Across the table, the two look like mirror images: both have glasses and curly hair and proper collegiate New England outfits, Tobias in a collared shirt and Henry in a sweater. In fact, they tell me that they’ve been mistaken for brothers.
What if The Crimson did a crawl? A bar crawl? What if we gave the people what they wanted: an investigative report on the Cambridge going out scene for college students? Fine, we commit.
FM sat down with sociologist Jocelyn Viterna to talk about her research into gender politics and reproductive justice in El Salvador. “If a social movement is not based in actually changing the hearts and minds and practices of individuals, then I think it’s always going to be vulnerable,” she says.
I thought maybe this was just it. About how after graduation, we’re left with the rest of life — running through these days, decisions unserious and significant, one after another, guessing, astonished and grateful for the world.
What’s left after loss is not nothing. What’s left after loss is love.
What’s left after loss is not nothing. What’s left after loss is love. (And his favorite mug.)
without you it's hard to survive
The mathematician sat down with Fifteen Minutes to discuss Math 55’s notorious reputation and his own experience at Harvard. “In math, it’s rare that you would decide to fix on a specific concrete goal, and then either achieve it or not,” he says. “Usually, it’s a matter of exploration.”
Fifteen Questions: Manja Klemenčič on Student Agency, Pre-Professionalism, and Small Acts of Kindness
The sociologist sat down with FM to discuss the most pressing issues in higher education today and student agency, even in the smallest acts. “You don’t need to change the entire world already while you’re at Harvard,” she says. “You can do small things every day and that matters also.”
This Valentine’s Day, we asked our writers and editors to write about something or someone they love — the lighthearted, the heartbreaking, the bittersweet, and everything in between. Here are their stories.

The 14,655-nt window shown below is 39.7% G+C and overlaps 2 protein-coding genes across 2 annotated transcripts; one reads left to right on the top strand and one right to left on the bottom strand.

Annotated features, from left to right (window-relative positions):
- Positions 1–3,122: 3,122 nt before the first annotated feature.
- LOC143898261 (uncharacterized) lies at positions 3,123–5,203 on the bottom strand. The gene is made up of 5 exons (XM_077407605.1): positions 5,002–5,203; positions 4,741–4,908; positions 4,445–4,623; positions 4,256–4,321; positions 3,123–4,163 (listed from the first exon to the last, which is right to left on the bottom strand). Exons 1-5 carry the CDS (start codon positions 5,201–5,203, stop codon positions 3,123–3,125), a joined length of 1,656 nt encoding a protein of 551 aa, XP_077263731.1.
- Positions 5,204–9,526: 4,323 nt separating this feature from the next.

Whether Harvard has an obligation to educate students about mass incarceration — and how it should do so — is a question that looms large.
What exactly happens to an unhoused person if they die, unidentified, in the state of Massachusetts?
This week, as the pre-Thanksgiving break assignments pile up and the sky fades into a daunting darkness before dinnertime, only one thing manages to pierce through the clouds of students’ burnout and exhaustion: a rowdy anticipation for the annual Harvard-Yale football game.
Amid the many prominent attractions on Harvard’s Allston campus, including the $1 billion Science and Engineering Complex and the Harvard Business School, a small creative haven took root at Barry’s Corner decades ago: the Harvard Ceramics Studio.
Harvard Corporation Did Not Review Claudine Gay’s Scholarship in Presidential Search
‘This Has to Stop’: Harvard Set to Consider Institutional Neutrality
Black Alumni Group Demands Harvard Reaffirm Support for DEI Efforts in Letter to Garber
The Antisemitic Cartoon Is Everything Wrong With Discourse on Campus
Harvard Held the Future of Education in Its Hands. Then We Sold It.